### Probability of Pandemic --- When (If Ever) Will Experts Give Us a Number?

As a statistician (and a probabilist) I would greatly appreciate the work and courage of any influenza experts who would take on the challenge of putting a number on the likelihood of an H5N1 1918-level pandemic.

Many public health officials have made statements in the style of "Not a matter of IF but of WHEN." These are surely true, and perhaps they are the most responsible statements one can make with the current state of knowledge.

Still, do these statements really help? That the sun will eventually evolve to a red star and vaporize the earth is an absolute fact of stellar evolution --- but so what? The sun's evolution offers no cause for concern on any human time scale.

For personal planning, what I and others like me would greatly wish is an estimate for probability of a pandemic in 2006, 2007, 2008, etc. This is, I believe, a rational desire, but is it a realistic desire?

Why Essentially All Experts Will Pass

They will decline from offering a probability estimate for good reasons, the biggest being that there is no established methodology for making such estimates. They could try speaking from the gut and just put a number on what they feel. Unfortunately, this is not likely to add much value.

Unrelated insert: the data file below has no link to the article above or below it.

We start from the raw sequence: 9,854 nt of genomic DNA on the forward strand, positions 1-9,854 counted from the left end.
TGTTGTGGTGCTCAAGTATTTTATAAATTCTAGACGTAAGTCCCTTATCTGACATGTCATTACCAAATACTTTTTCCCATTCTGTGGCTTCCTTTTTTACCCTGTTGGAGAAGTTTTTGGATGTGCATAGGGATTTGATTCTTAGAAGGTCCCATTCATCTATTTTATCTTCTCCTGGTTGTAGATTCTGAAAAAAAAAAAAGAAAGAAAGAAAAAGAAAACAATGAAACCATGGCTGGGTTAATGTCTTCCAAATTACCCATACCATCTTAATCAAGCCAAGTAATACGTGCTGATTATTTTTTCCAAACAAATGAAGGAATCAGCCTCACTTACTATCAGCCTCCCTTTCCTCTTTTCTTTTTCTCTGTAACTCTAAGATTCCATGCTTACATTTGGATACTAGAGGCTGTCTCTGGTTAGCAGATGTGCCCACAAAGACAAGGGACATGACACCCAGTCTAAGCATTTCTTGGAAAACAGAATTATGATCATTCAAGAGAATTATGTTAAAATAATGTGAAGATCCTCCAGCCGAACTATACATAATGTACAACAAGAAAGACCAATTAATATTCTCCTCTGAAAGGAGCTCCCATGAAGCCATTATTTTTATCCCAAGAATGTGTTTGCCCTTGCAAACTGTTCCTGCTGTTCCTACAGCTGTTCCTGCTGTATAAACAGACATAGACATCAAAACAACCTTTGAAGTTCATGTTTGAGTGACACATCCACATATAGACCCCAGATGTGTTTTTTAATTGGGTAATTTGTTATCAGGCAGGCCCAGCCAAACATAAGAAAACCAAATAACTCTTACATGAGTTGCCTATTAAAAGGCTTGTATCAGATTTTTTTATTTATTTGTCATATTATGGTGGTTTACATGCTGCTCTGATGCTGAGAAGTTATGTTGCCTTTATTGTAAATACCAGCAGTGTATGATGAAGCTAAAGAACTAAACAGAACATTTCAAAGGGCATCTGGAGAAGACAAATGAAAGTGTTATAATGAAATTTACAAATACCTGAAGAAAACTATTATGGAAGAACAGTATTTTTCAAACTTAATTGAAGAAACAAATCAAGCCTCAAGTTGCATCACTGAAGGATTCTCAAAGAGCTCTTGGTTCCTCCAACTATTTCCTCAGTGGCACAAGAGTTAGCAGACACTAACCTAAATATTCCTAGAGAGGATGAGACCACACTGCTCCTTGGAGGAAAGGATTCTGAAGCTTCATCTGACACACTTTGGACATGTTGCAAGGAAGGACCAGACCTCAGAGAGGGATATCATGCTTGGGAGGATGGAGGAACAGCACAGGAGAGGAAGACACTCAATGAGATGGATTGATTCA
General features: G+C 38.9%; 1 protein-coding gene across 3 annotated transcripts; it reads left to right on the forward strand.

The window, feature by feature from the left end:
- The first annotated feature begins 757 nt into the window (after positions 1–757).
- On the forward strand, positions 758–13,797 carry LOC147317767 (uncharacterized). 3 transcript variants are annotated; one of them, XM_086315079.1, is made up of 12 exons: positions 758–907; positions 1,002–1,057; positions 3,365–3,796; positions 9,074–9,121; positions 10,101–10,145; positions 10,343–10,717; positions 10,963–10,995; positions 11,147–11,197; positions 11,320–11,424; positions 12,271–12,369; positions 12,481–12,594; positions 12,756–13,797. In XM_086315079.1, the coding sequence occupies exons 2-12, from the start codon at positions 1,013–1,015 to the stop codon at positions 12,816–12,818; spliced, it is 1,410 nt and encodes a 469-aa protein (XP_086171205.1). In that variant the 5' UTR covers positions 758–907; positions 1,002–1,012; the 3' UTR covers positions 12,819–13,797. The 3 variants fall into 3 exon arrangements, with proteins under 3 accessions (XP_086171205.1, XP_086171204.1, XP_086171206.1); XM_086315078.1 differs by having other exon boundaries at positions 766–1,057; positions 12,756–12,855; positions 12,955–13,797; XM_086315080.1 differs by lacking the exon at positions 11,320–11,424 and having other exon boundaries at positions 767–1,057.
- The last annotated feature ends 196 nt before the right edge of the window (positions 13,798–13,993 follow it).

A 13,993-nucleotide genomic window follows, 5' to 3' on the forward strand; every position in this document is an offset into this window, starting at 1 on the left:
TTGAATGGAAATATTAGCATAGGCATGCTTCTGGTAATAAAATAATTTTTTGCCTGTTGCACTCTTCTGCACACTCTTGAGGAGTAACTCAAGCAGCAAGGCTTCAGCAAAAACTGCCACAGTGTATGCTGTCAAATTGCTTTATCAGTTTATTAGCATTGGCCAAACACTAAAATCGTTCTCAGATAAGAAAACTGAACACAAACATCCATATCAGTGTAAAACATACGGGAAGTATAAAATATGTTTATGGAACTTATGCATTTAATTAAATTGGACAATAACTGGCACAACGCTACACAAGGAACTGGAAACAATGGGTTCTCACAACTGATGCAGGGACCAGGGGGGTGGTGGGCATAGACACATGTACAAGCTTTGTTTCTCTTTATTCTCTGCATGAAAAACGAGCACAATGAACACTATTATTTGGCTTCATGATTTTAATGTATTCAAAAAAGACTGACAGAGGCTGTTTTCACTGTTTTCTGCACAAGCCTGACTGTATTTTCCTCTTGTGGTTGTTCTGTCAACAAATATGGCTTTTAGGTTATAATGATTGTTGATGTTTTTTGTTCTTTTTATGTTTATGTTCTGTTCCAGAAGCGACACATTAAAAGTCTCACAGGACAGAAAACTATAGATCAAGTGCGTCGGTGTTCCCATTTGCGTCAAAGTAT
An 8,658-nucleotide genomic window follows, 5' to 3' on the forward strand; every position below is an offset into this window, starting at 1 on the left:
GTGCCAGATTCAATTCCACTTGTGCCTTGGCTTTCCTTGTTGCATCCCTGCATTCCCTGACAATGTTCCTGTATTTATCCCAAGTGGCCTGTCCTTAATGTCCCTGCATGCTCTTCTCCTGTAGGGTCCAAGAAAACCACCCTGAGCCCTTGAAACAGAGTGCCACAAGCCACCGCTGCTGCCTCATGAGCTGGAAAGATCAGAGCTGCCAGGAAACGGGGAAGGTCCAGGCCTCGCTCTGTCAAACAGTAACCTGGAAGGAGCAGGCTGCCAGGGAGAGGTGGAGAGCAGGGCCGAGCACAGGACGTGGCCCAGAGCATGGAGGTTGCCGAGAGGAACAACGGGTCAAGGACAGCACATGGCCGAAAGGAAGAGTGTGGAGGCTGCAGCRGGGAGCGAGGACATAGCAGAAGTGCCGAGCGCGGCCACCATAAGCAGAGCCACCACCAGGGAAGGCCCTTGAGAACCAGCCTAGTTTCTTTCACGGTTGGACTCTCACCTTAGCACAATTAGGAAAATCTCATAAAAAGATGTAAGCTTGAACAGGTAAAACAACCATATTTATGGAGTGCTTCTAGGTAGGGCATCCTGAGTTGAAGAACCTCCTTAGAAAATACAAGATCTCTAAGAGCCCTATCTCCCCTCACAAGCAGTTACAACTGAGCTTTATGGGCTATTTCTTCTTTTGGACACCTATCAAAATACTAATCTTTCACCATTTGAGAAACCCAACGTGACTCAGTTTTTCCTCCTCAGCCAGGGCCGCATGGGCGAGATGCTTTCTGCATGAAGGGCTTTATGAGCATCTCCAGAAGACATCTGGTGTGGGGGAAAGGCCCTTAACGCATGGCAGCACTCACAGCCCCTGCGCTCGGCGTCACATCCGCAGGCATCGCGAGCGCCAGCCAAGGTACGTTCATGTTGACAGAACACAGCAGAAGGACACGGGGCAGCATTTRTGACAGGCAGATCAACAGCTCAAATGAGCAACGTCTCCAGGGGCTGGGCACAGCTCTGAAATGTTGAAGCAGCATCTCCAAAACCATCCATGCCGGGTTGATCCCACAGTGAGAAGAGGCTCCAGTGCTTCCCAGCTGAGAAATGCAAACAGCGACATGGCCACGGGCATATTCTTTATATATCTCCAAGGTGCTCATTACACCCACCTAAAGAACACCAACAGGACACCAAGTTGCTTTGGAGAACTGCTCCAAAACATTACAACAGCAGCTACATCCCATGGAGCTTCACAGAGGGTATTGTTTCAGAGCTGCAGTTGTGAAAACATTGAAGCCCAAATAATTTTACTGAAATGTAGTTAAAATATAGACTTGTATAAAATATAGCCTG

Influenza experts have so far shied away from quantitative statements about the likelihood of a 1918-level pandemic, but after the usual not-if-but-when statement many experts have added something personal about the preparations they have taken for their families. This is a genuine measure of seriousness --- as are the expenditures that have been undertaken by governments. Still, these measures fall far short of a probability estimate.

One question that has been asked is if probability estimates are taboo in the public health community. It certainly is not the custom to provide such estimates, and there is not even any evidence that they are encouraged.

This may be for good reasons. First, most consumers do not know what to do with a probability estimate, and, second, most experts do not know how to reframe their insight into an appropriate probability estimate.

While I would encourage influenza experts to try to put their personal beliefs into the language of subjective probability, I would not think less of them if they simply said they could not. Moreover, though I would appreciate their efforts to form probability estimates, I would not bet the ranch that they would get it right.

People are great at probability estimates when they have the experience of repeated trials (Poker, Bridge ... even baseball), but with one-time events (or few-times events) humanity has no competence to estimate probabilities. Even retrospective estimates may baffle us. How close did Khrushchev come to launching his missiles during the Cuba crisis? The question has been discussed for forty years and we still have no honest answers.

I believe that we already possess a rich enough scientific base for the probability estimation problem to be moved beyond the simple subjective probability estimates of individuals.